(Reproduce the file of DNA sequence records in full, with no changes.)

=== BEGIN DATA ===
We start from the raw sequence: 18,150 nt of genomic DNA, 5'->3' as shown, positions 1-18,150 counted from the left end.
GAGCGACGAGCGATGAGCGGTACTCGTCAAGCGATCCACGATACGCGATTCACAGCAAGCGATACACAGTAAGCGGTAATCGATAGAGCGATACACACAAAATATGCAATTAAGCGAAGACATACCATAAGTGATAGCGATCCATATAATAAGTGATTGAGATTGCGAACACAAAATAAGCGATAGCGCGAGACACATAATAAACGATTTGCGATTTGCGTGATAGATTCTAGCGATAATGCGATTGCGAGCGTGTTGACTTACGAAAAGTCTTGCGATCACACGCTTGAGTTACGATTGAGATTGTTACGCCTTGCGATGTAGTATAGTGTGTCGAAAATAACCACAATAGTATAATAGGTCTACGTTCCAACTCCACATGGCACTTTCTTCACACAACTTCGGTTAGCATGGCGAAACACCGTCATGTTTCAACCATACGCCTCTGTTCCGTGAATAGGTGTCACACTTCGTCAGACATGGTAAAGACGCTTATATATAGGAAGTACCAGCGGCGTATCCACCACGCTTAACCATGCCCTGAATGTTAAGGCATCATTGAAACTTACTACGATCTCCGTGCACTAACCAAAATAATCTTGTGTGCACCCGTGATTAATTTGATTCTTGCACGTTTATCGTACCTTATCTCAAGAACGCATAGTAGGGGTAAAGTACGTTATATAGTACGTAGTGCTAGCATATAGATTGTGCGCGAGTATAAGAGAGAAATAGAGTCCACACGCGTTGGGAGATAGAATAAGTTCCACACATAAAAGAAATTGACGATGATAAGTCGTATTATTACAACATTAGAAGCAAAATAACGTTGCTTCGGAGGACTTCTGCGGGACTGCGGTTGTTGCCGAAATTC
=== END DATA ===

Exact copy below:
We start from the raw sequence: 18,150 nt of genomic DNA, 5'->3' as shown, positions 1-18,150 counted from the left end.
GAGCGACGAGCGATGAGCGGTACTCGTCAAGCGATCCACGATACGCGATTCACAGCAAGCGATACACAGTAAGCGGTAATCGATAGAGCGATACACACAAAATATGCAATTAAGCGAAGACATACCATAAGTGATAGCGATCCATATAATAAGTGATTGAGATTGCGAACACAAAATAAGCGATAGCGCGAGACACATAATAAACGATTTGCGATTTGCGTGATAGATTCTAGCGATAATGCGATTGCGAGCGTGTTGACTTACGAAAAGTCTTGCGATCACACGCTTGAGTTACGATTGAGATTGTTACGCCTTGCGATGTAGTATAGTGTGTCGAAAATAACCACAATAGTATAATAGGTCTACGTTCCAACTCCACATGGCACTTTCTTCACACAACTTCGGTTAGCATGGCGAAACACCGTCATGTTTCAACCATACGCCTCTGTTCCGTGAATAGGTGTCACACTTCGTCAGACATGGTAAAGACGCTTATATATAGGAAGTACCAGCGGCGTATCCACCACGCTTAACCATGCCCTGAATGTTAAGGCATCATTGAAACTTACTACGATCTCCGTGCACTAACCAAAATAATCTTGTGTGCACCCGTGATTAATTTGATTCTTGCACGTTTATCGTACCTTATCTCAAGAACGCATAGTAGGGGTAAAGTACGTTATATAGTACGTAGTGCTAGCATATAGATTGTGCGCGAGTATAAGAGAGAAATAGAGTCCACACGCGTTGGGAGATAGAATAAGTTCCACACATAAAAGAAATTGACGATGATAAGTCGTATTATTACAACATTAGAAGCAAAATAACGTTGCTTCGGAGGACTTCTGCGGGACTGCGGTTGTTGCCGAAATTC